Client Spotlight: AARP Experience Corps


What do you get when you combine Experience Corps, a lauded child literacy program utilizing adult volunteers age 50 and over, with AARP, the nation’s preeminent organization representing adults in that same age demographic? In 2011, the two sat down to the table to ask–and answer–that very question.

With a shared vision of engaging age 50-plus adult tutors to help improve the reading skills of 100,000 K-3 students by 2017, Experience Corps and AARP engaged in a strategic restructuring and business planning process that resulted in the formation of AARP Experience Corps, which is now better positioned to go to scale nationwide.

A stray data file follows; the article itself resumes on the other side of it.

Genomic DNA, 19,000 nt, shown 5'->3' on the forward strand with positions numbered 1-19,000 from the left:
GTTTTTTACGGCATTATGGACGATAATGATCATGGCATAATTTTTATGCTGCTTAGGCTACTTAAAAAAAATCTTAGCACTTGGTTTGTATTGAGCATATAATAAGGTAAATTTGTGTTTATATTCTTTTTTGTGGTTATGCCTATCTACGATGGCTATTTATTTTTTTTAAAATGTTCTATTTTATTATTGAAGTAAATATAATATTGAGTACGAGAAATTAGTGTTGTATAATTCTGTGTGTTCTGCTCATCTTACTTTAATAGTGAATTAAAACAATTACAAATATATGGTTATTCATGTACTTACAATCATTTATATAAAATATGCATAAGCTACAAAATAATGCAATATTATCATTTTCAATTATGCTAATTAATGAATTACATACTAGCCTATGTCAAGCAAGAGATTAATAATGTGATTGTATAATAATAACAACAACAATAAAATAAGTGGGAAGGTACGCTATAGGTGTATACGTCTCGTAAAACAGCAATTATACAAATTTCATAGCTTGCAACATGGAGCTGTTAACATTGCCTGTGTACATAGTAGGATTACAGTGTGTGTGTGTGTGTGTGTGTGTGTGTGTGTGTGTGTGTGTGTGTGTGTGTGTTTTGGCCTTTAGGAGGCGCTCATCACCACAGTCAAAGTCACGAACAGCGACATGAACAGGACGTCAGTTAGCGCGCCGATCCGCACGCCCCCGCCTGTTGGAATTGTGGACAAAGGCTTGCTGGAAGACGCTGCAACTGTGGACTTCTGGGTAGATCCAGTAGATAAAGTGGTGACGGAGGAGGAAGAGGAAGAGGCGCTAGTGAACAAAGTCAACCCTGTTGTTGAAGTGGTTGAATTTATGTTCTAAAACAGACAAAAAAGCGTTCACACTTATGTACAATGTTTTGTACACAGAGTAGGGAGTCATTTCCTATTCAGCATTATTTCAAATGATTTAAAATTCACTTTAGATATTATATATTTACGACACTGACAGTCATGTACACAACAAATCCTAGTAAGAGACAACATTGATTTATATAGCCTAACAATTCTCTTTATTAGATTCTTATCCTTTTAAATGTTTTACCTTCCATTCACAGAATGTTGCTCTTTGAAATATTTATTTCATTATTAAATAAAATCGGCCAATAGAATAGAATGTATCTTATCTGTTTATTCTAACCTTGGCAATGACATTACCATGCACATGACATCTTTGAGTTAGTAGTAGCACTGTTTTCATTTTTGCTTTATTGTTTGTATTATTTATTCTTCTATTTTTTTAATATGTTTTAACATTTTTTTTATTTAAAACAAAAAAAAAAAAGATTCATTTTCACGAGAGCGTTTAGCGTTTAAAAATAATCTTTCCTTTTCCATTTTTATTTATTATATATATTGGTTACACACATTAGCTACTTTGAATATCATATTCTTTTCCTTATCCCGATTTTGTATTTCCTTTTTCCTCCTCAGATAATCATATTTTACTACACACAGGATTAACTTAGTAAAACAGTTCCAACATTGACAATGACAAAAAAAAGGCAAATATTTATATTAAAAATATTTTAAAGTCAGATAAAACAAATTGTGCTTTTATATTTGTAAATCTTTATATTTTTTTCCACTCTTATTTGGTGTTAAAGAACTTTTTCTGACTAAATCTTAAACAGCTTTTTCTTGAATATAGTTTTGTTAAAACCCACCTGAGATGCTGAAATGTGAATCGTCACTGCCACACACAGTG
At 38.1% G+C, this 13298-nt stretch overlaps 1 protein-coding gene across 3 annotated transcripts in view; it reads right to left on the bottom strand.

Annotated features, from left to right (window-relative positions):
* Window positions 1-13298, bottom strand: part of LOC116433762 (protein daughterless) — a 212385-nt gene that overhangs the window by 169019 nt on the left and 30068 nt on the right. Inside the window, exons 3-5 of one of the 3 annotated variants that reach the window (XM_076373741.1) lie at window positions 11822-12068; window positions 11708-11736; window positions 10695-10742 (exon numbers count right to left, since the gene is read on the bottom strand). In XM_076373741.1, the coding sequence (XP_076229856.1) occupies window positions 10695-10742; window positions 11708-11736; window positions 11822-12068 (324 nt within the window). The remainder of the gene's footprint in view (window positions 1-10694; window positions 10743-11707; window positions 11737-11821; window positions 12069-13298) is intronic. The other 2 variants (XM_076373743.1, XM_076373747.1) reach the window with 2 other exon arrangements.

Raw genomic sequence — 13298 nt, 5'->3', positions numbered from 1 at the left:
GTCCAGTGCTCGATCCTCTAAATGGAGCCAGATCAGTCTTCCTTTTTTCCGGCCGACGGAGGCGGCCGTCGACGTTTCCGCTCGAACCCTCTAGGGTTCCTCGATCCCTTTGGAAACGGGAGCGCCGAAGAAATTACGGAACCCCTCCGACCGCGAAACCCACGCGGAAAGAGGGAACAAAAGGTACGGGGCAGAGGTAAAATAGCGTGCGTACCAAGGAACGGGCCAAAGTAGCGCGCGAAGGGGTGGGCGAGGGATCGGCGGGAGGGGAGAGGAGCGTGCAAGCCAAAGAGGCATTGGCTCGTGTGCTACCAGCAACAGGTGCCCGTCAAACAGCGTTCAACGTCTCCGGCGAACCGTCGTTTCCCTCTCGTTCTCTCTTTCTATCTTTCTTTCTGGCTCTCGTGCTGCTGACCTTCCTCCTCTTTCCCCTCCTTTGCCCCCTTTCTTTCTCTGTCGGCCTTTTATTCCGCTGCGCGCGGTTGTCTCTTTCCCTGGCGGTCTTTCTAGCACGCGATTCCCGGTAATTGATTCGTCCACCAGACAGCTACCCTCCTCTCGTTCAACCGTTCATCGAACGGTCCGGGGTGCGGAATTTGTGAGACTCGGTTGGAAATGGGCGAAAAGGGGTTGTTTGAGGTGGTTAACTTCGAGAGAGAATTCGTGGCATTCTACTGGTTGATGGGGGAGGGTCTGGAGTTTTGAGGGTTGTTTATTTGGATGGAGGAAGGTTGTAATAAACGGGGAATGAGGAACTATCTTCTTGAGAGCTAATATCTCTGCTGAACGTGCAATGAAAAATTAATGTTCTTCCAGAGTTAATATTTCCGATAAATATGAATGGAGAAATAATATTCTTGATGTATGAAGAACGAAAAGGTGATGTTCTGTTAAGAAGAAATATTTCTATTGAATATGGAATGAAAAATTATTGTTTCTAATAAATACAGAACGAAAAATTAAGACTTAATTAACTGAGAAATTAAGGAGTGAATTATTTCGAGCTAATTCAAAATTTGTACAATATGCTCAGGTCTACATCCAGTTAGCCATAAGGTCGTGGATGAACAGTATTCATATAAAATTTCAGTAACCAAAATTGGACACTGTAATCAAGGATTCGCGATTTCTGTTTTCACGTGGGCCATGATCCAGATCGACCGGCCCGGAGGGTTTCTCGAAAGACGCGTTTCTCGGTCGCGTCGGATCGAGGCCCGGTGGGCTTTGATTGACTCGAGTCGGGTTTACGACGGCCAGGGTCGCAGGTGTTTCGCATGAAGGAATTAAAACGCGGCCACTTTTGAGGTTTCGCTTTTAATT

Starting from Strength

Experience Corps had received national recognition and numerous awards before entering into partnership with AARP. It had established active programs in 19 cities, involving 2,000 senior volunteers in tutoring 20,000 children each year. It also had commissioned research demonstrating its efficacy in improving student outcomes, as well as studies showing that the program yields measurable quality-of-life benefits for the adult volunteers. Based on these strengths, Experience Corps was eager to exponentially scale its program nationally. Yet it faced the challenge of securing the resources, building the organizational capacity and developing the on-the-ground community relationships needed to grow rapidly to scale.